That Christmas was my first go-around, practice at being an anorexic.  I baked and baked and baked.  I made 3 kinds of fudge, coconut balls, roll out frosted cookies, bars and bars and bars…  If it was in my grandmother’s cookie cook book and my great-grandmother made a note anywhere near the recipe, it was created.

This is when we met the “junk food express.”  (to be explained later)

I baked myself silly.  I baked and baked until my feet hurt but never ate any of it.  I don’t know if I gave it away or my mom threw it away.  People were bringing food every day.  I kept adding to our supply.  I was insane.  Christmas Eve I broke.  I had been so strong and so solid and so positive…. (oh, I totally need to write about James and I putting up the Christmas tree that year and secretly drinking Bells Beer in the basement while my mom was upstairs…)

I cracked and instead of crying, I laughed.  I laughed like I was on something.  In fact, my mom and dad thought I’d taken one of his pills (sillies – that would have made me go to sleep and puke).  I laughed until I cried.  My stomach ached and I could barely catch my breath.  All the stress melted away as I lost it on my parent’s bed, laughing hysterically at the amount of goodies I’d made and the absurdity of it all.

And then it was New Year’s Eve.  I just typed Ever – funny because I spent that New Year’s Eve with Brad Evers.  Must have been thinking that.  Well, the next day, after feeling completely bloated from Bell’s Beer and gross late night smoking sessions, I decided I was going to lose 10 pounds.

Now, that might not seem like something new and different from a) previous ideas I’d had b) any normal character’s New Years resolution c) something most 21 year olds think / say / believe.  And it wasn’t.  Until you mix in how close I was to losing my father.  The man who made decisions for me.  Who knew best.  Who took care of business.  Who I seeked approval of.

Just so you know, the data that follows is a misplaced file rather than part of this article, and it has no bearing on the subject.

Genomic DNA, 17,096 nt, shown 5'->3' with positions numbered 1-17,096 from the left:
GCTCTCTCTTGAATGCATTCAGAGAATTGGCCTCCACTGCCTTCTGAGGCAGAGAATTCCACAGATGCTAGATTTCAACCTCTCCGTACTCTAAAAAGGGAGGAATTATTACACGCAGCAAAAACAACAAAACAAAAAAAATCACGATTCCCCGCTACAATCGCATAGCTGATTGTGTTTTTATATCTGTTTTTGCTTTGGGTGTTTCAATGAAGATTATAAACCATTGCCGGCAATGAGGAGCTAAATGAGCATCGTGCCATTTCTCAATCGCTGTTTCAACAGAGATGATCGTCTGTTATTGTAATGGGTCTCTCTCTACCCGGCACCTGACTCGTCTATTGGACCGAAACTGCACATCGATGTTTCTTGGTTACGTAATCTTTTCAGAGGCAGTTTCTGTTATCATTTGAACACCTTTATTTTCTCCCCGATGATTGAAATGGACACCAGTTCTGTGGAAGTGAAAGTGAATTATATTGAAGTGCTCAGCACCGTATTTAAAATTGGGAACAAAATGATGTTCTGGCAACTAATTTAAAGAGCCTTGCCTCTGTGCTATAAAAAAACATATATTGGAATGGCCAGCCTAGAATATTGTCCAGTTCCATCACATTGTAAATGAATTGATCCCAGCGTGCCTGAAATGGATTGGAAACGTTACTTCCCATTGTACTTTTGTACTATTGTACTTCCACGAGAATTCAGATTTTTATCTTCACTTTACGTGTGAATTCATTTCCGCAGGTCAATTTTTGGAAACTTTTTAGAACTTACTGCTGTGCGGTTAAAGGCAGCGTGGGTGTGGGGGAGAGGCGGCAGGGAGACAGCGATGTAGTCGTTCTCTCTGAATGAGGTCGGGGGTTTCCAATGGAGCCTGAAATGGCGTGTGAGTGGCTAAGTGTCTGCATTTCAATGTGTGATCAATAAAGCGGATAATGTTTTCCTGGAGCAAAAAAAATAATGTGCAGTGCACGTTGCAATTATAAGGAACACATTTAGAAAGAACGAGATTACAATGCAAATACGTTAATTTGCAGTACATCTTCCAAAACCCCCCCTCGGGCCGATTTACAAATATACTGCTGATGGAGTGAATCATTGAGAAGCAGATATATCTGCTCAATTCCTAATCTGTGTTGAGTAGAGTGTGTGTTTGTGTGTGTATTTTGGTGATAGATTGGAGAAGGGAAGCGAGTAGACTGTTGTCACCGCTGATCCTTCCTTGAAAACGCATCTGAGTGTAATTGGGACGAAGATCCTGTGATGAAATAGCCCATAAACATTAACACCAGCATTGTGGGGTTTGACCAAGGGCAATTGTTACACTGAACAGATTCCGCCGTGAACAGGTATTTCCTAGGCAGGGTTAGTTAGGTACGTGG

So this became a different kind of “I want to lose some weight.”  It became – wow, I have NO control in this life.  My dad almost died.  He’s going to be severely impaired physically until he can get a new knee.  I have NO control.  I almost lost my dad.  Oh wait, I CAN control something…  I can control what I put in my mouth.  AND it has the added benefit of that deprived feeling.  That, I know I’m hungry and I am going to deny myself food, feeling.  That, I’m better than *you* because I’m vegan – I don’t eat this, and that, and that, and this, and that and that and this.  I am in complete control of what I put into my body.

And it worked.  By the time I graduated from GVSU I had lost all of the 10 lbs – maybe more.  I didn’t even own a scale.  Then my good friend had a genius idea – let’s run a 1/2 marathon.  (story for another post…)

I was all in.  I started running.  Wow, did you know when you run for like an hour you can like let your thoughts go and you think you’re thinking about important stuff but you’re just running away from the important thinking?  No?  You didn’t?  Well…  Let me tell you how awesome it can be!

Or, did you know that being a Frutarian is a real thing?  Yup!  I can filet a watermelon.  And you can live off just watermelon!

It’s totally NOT a bad thing if you teach summer school in the morning, you wear a sweater on the way there because you’re so cold, then you get in the car at noon and it’s like 110 degrees inside but you don’t roll down the windows or turn on the air because you’ve been chilled to the bone all morning and then you go home and eat a handful or Newman’s Own Pretzels (only five), about 10 raw almonds, and melon and then head down to the beach and bask in the sun while you read (errrr…  I mean pass out for 3 hours because you’re fucking weak and HOT and sweating) and then you get up, have a few more pretzels, maybe a salad for dinner and then run 6 miles.  Totally NOT a bad thing!

That was the beginning.  It started because I needed control of something.  But then it kept going.  It’s been a battle ever since.